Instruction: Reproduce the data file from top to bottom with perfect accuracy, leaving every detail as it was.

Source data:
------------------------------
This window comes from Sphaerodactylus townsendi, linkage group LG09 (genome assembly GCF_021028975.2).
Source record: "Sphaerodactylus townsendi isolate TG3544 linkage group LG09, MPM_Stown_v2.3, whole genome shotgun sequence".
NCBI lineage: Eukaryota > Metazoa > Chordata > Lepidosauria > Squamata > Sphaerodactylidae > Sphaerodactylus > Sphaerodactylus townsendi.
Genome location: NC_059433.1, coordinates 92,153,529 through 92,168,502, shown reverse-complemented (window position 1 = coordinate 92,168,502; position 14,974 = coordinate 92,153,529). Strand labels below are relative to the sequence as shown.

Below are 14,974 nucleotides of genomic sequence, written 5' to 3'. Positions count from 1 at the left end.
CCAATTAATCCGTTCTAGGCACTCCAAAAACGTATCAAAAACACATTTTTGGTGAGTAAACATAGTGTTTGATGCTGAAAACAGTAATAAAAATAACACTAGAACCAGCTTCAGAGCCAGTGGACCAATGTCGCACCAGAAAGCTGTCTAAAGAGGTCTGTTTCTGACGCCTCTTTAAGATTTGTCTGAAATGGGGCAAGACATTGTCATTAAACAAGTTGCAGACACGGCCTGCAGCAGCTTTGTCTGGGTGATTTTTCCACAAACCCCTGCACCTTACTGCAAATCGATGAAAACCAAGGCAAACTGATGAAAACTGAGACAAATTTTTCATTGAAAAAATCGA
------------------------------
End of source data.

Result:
This window comes from Sphaerodactylus townsendi, linkage group LG09 (genome assembly GCF_021028975.2).
Source record: "Sphaerodactylus townsendi isolate TG3544 linkage group LG09, MPM_Stown_v2.3, whole genome shotgun sequence".
NCBI lineage: Eukaryota > Metazoa > Chordata > Lepidosauria > Squamata > Sphaerodactylidae > Sphaerodactylus > Sphaerodactylus townsendi.
Genome location: NC_059433.1, coordinates 92,153,529 through 92,168,502, shown reverse-complemented (window position 1 = coordinate 92,168,502; position 14,974 = coordinate 92,153,529). Strand labels below are relative to the sequence as shown.

Below are 14,974 nucleotides of genomic sequence, written 5' to 3'. Positions count from 1 at the left end.
CCAATTAATCCGTTCTAGGCACTCCAAAAACGTATCAAAAACACATTTTTGGTGAGTAAACATAGTGTTTGATGCTGAAAACAGTAATAAAAATAACACTAGAACCAGCTTCAGAGCCAGTGGACCAATGTCGCACCAGAAAGCTGTCTAAAGAGGTCTGTTTCTGACGCCTCTTTAAGATTTGTCTGAAATGGGGCAAGACATTGTCATTAAACAAGTTGCAGACACGGCCTGCAGCAGCTTTGTCTGGGTGATTTTTCCACAAACCCCTGCACCTTACTGCAAATCGATGAAAACCAAGGCAAACTGATGAAAACTGAGACAAATTTTTCATTGAAAAAATCGA